Dengue fever, a mosquito-borne viral infection, is now endemic to more than 100 countries, and the severe form of the disease is a leading cause of death among children in some Latin American and Asian nations.
Understanding the complex patterns of dengue infection and immunity is difficult because little is known about individual infection history. A University of Florida team, along with colleagues in Nicaragua and the U.S., combined a prospective cohort study of children in Nicaragua with epidemiological surveillance data in the nation to infer the complete exposure history at the individual level for each participant in the cohort. Their findings appear in the journal Nature Communications.
Many people infected by dengue may have mild symptoms or not even know they have been infected. Those who develop general dengue disease may experience fever, headache, joint muscle pain, rash and fatigue. Rarely, patients may develop severe dengue, or hemorrhagic fever, which can be life threatening.
Dengue is caused by one of four closely-related virus serotypes. It is widely accepted that infection with one serotype provides lifetime immunity against that serotype. However, cross-immunity against the other serotypes may be brief and infection by another serotype can put patients at risk for developing severe dengue, a phenomenon known as the antibody-dependent enhancement effect, or ADE. ADE is well known for the risk of severe dengue fever, however, the UF-led research is the first to demonstrate ADE for the risk of infection.
“By dissecting the risk of dengue disease into the risk of infection and the risk of general dengue disease given infection, we found the antibody-dependent enhancement effect applies to the risk of infection as well, but not to the risk of general dengue disease given infection,” said Yang Yang, Ph.D., an associate professor in the department of biostatistics at the UF College of Public Health and Health Professions and the College of Medicine.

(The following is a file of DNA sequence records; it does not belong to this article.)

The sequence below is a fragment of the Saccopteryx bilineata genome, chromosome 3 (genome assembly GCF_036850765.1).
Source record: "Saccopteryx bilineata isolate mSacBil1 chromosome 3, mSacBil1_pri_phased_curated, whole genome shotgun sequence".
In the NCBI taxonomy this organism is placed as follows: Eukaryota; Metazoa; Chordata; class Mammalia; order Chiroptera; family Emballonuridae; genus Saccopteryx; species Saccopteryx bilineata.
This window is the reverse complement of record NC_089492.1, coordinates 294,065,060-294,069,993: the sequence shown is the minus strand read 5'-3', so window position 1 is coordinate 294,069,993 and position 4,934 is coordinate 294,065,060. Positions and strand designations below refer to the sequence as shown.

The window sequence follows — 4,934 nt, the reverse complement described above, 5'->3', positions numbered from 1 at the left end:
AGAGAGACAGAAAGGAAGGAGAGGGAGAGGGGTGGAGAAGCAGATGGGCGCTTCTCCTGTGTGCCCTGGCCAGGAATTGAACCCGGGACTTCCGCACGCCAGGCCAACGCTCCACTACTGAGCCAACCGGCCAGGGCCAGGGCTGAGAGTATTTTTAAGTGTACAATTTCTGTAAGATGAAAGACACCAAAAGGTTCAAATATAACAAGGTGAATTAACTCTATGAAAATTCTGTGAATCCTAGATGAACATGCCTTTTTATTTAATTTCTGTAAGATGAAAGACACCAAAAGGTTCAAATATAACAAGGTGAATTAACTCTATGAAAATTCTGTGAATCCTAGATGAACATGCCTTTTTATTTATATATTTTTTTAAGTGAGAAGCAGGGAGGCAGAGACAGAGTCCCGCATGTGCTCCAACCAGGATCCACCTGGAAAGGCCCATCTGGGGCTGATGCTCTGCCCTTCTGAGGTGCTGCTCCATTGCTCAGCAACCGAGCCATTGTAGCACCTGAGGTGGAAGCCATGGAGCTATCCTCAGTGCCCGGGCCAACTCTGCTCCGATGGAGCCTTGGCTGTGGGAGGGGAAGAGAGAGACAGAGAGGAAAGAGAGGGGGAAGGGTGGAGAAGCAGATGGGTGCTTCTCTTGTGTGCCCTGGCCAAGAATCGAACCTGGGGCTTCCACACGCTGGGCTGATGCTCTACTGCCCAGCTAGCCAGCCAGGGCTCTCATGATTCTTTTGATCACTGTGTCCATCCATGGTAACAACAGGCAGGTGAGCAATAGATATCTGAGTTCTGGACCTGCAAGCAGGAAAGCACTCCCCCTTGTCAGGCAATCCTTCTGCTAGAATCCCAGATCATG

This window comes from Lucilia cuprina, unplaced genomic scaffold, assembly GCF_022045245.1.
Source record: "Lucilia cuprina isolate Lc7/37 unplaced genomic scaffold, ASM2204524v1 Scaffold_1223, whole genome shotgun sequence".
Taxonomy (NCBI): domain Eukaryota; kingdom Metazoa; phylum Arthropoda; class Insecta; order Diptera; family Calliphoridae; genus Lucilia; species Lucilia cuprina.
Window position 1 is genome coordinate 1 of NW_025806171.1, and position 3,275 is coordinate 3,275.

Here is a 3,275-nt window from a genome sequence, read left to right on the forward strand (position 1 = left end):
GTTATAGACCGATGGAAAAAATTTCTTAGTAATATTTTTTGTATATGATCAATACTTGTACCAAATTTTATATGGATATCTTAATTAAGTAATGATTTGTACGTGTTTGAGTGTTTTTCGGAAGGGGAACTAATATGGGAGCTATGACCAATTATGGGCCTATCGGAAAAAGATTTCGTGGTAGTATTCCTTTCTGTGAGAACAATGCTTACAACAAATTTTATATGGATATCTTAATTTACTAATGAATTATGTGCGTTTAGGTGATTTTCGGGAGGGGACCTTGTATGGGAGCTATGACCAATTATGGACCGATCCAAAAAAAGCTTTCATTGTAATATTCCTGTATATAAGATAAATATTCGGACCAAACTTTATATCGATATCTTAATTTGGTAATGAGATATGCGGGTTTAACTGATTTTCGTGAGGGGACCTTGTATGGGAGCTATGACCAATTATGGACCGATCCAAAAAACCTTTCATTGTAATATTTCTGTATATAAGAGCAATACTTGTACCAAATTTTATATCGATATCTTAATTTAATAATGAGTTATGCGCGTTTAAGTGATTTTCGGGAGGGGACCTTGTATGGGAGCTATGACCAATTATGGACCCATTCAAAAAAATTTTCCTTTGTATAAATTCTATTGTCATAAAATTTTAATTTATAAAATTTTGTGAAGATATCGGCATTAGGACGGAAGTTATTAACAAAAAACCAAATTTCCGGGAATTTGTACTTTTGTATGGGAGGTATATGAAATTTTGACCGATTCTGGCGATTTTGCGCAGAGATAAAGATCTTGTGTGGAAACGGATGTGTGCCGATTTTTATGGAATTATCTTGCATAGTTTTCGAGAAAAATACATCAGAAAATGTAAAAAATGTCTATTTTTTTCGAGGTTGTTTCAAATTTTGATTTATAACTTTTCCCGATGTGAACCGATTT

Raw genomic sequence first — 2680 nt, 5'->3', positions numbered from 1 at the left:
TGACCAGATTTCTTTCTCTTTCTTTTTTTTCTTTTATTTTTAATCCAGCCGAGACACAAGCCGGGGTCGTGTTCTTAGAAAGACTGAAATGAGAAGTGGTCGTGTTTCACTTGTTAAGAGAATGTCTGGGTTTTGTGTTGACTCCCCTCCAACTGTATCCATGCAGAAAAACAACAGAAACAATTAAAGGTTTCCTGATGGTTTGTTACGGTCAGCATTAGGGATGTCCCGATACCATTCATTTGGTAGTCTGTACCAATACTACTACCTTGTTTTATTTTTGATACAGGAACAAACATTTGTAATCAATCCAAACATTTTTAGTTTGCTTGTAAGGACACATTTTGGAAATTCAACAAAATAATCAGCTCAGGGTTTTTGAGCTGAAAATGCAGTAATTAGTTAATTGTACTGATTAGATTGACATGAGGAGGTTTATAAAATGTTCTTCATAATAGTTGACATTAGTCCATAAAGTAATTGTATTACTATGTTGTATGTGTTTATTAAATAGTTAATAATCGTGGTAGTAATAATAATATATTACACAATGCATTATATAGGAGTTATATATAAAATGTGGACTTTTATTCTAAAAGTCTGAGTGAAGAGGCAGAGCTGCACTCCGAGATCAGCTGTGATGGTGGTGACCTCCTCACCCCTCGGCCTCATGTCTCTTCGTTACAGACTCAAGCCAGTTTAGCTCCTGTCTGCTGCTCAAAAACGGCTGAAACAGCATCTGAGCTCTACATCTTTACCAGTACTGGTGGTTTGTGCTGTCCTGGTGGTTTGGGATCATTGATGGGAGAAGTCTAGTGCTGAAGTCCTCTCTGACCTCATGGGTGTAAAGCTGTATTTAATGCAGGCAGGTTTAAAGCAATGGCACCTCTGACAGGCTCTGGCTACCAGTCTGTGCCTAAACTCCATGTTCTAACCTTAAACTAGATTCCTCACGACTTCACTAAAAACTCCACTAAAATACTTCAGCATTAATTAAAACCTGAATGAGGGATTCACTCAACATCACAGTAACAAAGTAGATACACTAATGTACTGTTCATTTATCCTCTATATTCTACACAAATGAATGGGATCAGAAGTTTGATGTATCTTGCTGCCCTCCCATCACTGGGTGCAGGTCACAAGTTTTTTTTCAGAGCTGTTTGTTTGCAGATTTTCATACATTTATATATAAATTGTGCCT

The pediatric cohort study, led by scientists at University of California, Berkeley, University of Michigan and Nicaragua Ministry of Health, followed more than 5,000 children between the ages of 2 to 9 living in Managua, Nicaragua, since 2004. Along with these scientists, the UF team further found that after controlling for age, one prior infection is associated with a 54 percent lower risk of dengue infection, while two or more previous dengue infections are associated with a 91 percent higher risk of a new dengue infection.
Children older than 8 had a higher risk of dengue infection than younger children.
“Even after controlling for the number of prior infections and time since most recent infection, older children are still subject to more risks of both infection and subsequent disease than younger children,” Yang said. “The higher risk of infection for older children is probably due to higher mobility, but other unknown factors could have contributed as well.”
The researchers also evaluated infection risk associated with living conditions. They found that home ownership was associated with a 20 percent lower risk of infection. Having one to four electric fans in the house was associated with a 32 percent lower risk of infection, and a 45 percent reduced risk with five or more fans.
“Our study is not a clinical study designed for the preventive effect of electric fans, and thus no causal relationship can be claimed,” Yang said. “However, we do hope our finding in this regard will interest people to perform more rigid epidemiological evaluation for the utility of electric fans, through either randomization trials or case-control studies.”
In addition to Yang, UF research team members included Tim Tsang, Ph.D., Samson Ghebremariam, Ph.D., Diana Patricia Rojas, Ph.D., and Ira Longini, Ph.D.